Buying a used car can provide a great value if you need a new to you car and want to save some money. Buying a car used means you don't have to take the big depreciation hit most new cars incur the minute the first owner drives the car off the dealership lot. Follow these steps to buying and financing a used car to find a good deal.
Set Your Budget
One of the most important parts of shopping for a used car is setting your budget. Finding a car in your price range will prevent the major stress that can come when you buy a car that is more expensive than you can truly afford. When coming up with a car budget, you may want to consider how much your monthly car payment will be, the number of payments you'll have to make as well as any other car related costs such as insurance and gas. Make sure that your car related costs are affordable when you look at them with the rest of your monthly budget. Use the auto loan calculator below to help set your budget. Monthly payments are an estimate and are for informational purposes. They do not represent a finance offer. Other tax, license, title, or fees may apply. Disclosures
Auto Affordability Calculator
Monthly payments are an estimate and are for informational purposes. They do not represent a finance offer. Other tax, license, title, or fees may apply. Disclosures
Research Options in Your Budget
You can start determining what cars you're interested in after setting your budget. Browse used car sales websites and local dealerships to get an idea of what cars will fit in your price range. Make a list of cars you're interested in and then do further research to find out if the particular car year, make and model are reliable cars or cars that aren't worth the hassle. Narrow your list down to the top contenders before you begin the next step. Research is often one of the most time intensive steps to buying a used car, but the time spent will be well worth it.
Find the Used Car You Desire
You can start looking for the exact car you're interested in based on the narrowed down list of cars. Take a look at local car dealerships and websites that have used car listings such as Cars.com, Autotrader.com or craigslist.org to find the exact car you're interested in buying. Once you find a few specific cars you want to look at, give the owners or dealerships a call and set up an appointment to see the cars.
Test Drive & Inspect the Car for Obvious Issues
You should inspect and test drive the car before you move further along in the used car buying process. Take a very close look at every part of the car to see if you can find any mechanic or cosmetic issues that may affect the value or desirability of the car. The visual inspection should be followed by a test drive if you feel the car is safe to drive. When driving the car, pay special attention to any funny sounds or movements the car makes and write down any issues you experienced after you complete the test drive.
Pull Car History Reports
Pulling a car history report is a great way to understand what a used car has experienced during its life. Car history reports should show you if there are any problems such as a salvage title, previous structural damage or airbag deployments if the information has been reported. They will also show how many previous owners the car has had, if there are any open recalls and how many service records are available. This treasure trove of information should give you a good idea if a car is in good shape or if it has had a lot of problems in the past.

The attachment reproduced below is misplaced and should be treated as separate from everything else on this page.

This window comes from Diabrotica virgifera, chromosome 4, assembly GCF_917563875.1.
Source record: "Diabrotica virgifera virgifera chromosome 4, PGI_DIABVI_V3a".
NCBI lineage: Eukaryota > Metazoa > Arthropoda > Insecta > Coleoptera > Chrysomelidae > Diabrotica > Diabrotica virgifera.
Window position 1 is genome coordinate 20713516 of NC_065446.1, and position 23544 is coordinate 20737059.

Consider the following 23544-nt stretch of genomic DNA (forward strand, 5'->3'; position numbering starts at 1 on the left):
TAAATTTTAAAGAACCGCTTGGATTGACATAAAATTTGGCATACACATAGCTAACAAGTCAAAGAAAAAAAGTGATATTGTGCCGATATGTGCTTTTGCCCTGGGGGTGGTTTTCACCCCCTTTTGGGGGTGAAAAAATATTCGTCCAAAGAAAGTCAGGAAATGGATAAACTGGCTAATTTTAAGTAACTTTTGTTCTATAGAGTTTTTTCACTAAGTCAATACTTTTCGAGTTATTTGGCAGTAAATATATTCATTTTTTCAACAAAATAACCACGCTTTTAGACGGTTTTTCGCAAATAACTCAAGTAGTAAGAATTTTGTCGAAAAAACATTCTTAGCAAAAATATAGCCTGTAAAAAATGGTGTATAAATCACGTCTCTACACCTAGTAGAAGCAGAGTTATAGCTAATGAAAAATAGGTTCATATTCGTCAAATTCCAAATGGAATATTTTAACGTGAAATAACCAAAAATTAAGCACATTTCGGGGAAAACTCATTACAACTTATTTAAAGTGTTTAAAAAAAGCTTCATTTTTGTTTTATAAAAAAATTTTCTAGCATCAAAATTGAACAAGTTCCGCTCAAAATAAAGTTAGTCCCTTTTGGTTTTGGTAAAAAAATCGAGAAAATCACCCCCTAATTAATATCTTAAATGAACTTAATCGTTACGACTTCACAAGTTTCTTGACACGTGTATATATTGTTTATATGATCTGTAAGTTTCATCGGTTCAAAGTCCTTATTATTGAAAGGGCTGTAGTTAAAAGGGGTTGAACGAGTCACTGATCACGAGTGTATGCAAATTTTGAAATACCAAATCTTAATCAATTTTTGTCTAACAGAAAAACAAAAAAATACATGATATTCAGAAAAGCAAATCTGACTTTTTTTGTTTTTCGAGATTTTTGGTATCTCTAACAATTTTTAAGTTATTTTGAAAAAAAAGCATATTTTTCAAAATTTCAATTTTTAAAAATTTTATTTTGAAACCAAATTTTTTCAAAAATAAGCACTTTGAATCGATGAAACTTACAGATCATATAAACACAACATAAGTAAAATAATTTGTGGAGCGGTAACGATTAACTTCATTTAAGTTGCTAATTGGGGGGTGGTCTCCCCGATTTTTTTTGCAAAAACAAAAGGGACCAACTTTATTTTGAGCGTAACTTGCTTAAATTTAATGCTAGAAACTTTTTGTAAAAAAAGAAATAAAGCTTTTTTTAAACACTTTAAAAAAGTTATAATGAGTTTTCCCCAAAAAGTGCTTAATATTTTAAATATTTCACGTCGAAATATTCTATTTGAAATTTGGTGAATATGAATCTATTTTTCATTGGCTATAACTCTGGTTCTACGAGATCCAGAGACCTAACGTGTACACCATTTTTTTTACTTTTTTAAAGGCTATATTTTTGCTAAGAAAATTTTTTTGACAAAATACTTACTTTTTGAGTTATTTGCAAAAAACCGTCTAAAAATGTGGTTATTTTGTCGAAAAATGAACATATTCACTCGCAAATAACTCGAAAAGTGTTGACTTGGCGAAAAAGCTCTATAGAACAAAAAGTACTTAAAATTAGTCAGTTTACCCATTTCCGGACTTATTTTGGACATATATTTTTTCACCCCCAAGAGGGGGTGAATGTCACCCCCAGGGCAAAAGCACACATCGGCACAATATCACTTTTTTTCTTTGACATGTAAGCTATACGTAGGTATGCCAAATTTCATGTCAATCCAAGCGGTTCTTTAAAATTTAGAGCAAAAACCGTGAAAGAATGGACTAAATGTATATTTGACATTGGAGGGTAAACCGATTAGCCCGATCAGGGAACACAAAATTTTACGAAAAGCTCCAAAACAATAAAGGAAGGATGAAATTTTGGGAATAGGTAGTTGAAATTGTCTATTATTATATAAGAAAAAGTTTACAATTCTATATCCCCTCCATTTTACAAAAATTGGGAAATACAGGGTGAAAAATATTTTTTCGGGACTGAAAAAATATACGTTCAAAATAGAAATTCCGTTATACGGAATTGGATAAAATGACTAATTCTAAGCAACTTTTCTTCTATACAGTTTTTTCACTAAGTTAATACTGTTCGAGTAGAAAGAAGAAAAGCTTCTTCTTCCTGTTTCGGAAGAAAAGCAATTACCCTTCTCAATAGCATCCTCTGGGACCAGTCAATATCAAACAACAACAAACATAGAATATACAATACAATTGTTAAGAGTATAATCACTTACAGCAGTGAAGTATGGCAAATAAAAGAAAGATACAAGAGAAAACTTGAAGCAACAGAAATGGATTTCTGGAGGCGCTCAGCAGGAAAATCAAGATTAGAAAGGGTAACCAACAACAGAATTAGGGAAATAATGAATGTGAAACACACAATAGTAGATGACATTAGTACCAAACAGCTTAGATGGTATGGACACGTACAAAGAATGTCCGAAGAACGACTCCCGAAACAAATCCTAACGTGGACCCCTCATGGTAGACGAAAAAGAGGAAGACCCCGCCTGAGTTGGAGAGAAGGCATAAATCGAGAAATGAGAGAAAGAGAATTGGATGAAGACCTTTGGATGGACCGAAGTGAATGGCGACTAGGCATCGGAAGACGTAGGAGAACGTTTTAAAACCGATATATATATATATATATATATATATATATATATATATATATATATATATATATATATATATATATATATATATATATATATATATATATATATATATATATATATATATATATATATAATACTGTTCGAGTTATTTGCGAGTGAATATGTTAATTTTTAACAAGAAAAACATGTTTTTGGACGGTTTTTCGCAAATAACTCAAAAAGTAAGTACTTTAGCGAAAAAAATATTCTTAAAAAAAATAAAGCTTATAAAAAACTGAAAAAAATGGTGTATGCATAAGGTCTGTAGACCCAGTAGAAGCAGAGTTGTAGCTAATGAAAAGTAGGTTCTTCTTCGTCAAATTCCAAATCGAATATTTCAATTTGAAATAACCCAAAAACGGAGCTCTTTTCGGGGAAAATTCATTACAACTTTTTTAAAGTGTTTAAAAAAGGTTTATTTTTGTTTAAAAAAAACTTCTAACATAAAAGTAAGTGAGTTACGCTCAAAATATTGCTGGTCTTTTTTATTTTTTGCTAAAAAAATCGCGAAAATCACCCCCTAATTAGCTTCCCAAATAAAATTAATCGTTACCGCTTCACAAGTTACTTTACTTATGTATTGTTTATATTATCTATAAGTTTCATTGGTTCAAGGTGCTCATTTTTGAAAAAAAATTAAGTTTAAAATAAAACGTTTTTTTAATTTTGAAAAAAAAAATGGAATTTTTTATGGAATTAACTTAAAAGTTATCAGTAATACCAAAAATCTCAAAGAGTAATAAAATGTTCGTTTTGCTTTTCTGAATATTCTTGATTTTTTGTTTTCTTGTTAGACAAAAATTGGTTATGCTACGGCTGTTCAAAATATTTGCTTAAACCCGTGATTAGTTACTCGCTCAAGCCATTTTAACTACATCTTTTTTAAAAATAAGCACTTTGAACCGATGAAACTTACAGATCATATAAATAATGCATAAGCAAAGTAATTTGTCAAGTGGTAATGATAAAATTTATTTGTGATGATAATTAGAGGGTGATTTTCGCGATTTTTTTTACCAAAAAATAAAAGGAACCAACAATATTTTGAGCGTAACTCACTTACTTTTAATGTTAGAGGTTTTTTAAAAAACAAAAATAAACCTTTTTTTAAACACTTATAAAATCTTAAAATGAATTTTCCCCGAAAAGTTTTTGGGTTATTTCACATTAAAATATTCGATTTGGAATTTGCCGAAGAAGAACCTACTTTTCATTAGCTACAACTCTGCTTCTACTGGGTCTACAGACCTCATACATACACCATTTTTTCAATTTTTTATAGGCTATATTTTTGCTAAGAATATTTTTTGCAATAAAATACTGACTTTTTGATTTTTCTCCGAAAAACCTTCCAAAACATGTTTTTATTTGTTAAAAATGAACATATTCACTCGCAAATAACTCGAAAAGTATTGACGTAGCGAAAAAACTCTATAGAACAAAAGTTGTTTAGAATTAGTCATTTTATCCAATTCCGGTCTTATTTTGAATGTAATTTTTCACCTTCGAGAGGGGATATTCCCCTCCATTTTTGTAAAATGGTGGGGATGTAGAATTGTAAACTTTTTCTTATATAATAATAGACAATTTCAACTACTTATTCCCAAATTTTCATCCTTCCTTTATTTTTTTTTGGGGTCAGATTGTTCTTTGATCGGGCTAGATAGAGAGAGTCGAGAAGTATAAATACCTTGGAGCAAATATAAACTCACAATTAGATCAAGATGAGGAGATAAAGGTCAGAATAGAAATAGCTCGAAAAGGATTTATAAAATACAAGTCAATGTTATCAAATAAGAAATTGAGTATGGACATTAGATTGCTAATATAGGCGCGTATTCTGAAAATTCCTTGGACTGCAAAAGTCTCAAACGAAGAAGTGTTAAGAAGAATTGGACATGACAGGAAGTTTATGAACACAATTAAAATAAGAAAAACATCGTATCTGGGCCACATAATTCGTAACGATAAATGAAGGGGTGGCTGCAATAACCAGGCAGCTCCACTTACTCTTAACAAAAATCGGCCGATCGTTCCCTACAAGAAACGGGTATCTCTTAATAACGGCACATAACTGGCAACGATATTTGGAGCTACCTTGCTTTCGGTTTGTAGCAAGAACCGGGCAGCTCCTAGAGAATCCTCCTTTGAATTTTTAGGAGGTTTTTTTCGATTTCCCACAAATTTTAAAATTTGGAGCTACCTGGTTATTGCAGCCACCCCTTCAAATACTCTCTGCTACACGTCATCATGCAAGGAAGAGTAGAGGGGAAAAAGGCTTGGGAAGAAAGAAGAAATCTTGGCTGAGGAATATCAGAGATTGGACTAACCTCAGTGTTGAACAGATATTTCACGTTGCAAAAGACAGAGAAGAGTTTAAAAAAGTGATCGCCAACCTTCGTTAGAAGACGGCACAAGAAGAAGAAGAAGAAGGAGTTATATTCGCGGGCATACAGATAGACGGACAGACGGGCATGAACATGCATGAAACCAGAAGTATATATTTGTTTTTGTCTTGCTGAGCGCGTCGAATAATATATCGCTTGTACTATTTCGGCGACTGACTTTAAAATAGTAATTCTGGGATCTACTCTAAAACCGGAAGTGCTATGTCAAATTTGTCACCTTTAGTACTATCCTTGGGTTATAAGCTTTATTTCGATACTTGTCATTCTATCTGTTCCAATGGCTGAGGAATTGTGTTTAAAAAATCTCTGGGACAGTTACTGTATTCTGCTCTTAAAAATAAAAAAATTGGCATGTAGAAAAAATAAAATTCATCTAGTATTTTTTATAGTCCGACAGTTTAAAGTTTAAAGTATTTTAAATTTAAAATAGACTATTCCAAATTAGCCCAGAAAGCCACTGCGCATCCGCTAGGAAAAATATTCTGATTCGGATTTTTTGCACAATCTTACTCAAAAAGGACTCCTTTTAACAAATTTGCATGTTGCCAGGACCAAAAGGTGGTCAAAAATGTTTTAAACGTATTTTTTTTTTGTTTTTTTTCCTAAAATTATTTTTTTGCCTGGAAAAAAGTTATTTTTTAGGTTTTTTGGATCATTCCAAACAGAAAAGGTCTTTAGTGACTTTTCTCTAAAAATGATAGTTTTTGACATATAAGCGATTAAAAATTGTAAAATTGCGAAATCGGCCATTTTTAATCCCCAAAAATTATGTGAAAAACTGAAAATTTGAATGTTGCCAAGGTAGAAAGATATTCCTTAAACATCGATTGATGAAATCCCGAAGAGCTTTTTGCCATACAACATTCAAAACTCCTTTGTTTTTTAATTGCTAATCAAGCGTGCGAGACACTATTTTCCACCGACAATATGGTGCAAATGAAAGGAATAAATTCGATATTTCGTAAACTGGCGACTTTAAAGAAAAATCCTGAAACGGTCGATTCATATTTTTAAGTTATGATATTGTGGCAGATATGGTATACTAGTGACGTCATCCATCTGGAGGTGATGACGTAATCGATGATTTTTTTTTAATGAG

It makes more sense to order car history reports after you've had a chance to test drive and inspect the car. Since you can easily disqualify a car for major problems, you'll save yourself some money versus pulling a car history report before you even see the car in person.
Take the Car to a Mechanic for an Inspection
A car can have major mechanical problems even if it has a stellar car history report. For that reason, it may make sense for you to take the car to a local mechanic you trust for a used car inspection. You will have to pay a fee, but the fee could save you from buying a car that may need expensive repairs in the near future. If you're comfortable diagnosing mechanical problems yourself, you may be able to skip this step.
Shop Around for Financing
You'll need to line up financing for your used car if you don't have the money to pay cash. It makes sense to compare multiple used auto loan quotes to make sure you're getting the best overall deal. Consider both fees and interest to find the lowest overall cost loan for your purchase. This step is later in the process because lenders often want to know the year, make and model of the car you're considering buying.
Make an Offer
The final step is making an offer on the car you want. Make sure you research the price you should be paying for a car on websites like KBB.com in order to get the best deal. Negotiating will likely be a bit different if you're buying from a car dealership versus buying from an individual, but stick to the price you want to pay. If you can't close the deal on one car, another similar car is likely to show up sooner or later. After the offer is accepted, complete any and all paperwork required and enjoy your new to you car.
Buying a used car is a bit different than buying a new car, but the process shouldn't scare anyone away from trying to save some money versus buying a new car. You can even obtain financing for used cars, just make sure you compare multiple used auto loan quotes to find the best deal possible.ll need to contact your car insurance company, as well make changes regarding taxes, titles and tags. Your local Department of Transportation should be able to give you all of the information you need to make the appropriate changes.